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Publication numberUS7299710 B2
Publication typeGrant
Application numberUS 11/202,455
Publication dateNov 27, 2007
Filing dateAug 11, 2005
Priority dateAug 11, 2005
Fee statusPaid
Also published asCA2620405A1, CA2620405C, EP1938078A2, EP1938078A4, EP1938078B1, US8434375, US8857278, US20070034024, US20130091963, US20130239704, WO2008045023A2, WO2008045023A3
Publication number11202455, 202455, US 7299710 B2, US 7299710B2, US-B2-7299710, US7299710 B2, US7299710B2
InventorsJack A. Syage
Original AssigneeSyagen Technology
Export CitationBiBTeX, EndNote, RefMan
External Links: USPTO, USPTO Assignment, Espacenet
Hand-held trace vapor/particle sampling system
US 7299710 B2
A sampling system that contains filter components for collecting and concentrating vapor and particles in high-volume flows. The sample is then vaporized and delivered to a detector at a low-volume flow. The invention also has a sampling probe that contains an air-jet to help dislodge particles from surfaces and a heating lamp to help vaporize compounds on surfaces or objects. The sampling system is especially useful for screening for explosives and other illicit chemicals and toxins on people, baggage, cargo, and other objects.
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1. A concentrator that collects and transfers a sample that has a trace molecule to a detector, comprising:
a housing with at least one passage to receive the sample;
a vapor filter coupled to said housing, said vapor filter absorbs vapor from the sample;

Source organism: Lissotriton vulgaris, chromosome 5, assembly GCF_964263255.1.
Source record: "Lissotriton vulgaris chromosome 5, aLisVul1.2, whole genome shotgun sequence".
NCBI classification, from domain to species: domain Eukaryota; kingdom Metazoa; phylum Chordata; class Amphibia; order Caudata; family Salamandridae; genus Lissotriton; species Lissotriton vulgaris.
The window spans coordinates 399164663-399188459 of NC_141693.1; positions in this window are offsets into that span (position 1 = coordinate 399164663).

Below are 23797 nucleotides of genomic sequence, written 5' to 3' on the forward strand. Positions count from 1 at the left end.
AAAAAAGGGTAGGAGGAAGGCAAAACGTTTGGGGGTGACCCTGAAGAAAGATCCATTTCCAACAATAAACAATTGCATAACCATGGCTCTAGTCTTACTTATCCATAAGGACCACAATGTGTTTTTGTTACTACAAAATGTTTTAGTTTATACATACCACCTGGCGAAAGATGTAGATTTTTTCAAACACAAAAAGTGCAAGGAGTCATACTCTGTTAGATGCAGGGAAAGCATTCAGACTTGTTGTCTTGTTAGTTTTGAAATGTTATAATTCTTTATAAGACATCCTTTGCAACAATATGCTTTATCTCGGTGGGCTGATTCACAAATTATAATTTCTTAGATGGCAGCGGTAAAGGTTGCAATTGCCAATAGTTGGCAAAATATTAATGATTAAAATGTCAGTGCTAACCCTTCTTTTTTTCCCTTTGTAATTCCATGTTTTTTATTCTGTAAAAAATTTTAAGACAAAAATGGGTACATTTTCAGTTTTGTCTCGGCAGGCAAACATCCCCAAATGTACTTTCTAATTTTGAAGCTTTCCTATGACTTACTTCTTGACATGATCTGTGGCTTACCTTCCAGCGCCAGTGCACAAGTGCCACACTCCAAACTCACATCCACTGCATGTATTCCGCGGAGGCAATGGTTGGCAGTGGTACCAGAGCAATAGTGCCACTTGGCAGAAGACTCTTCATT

a particle filter coupled to said housing, said particle filter collects particles from the same sample;
a controller that heats said particle filter to a temperature that also heats said vapor filter; and,
a single detector that detects a vapor/particle sample created from the vapor absorbed by said vapor filter and the particles collected by said particle filter.
2. The concentrator of claim 1, further comprising a pump to pull the sample through said vapor and particle filters.
3. The concentrator of claim 2, further comprising a low-volume flow source to transfer the vapor/particle sample to a detector.
4. The concentrator of claim 1, further comprising a plurality of valves to control fluid flow about said vapor and particle filters.
5. The concentrator of claim 1, wherein said particle filter is constructed from an electrically conductive material.
6. The concentrator of claim 1, wherein said vapor filter is constructed from a non-electrically conductive material.
7. A method for collecting and transferring a sample with a trace molecule to a detector, comprising: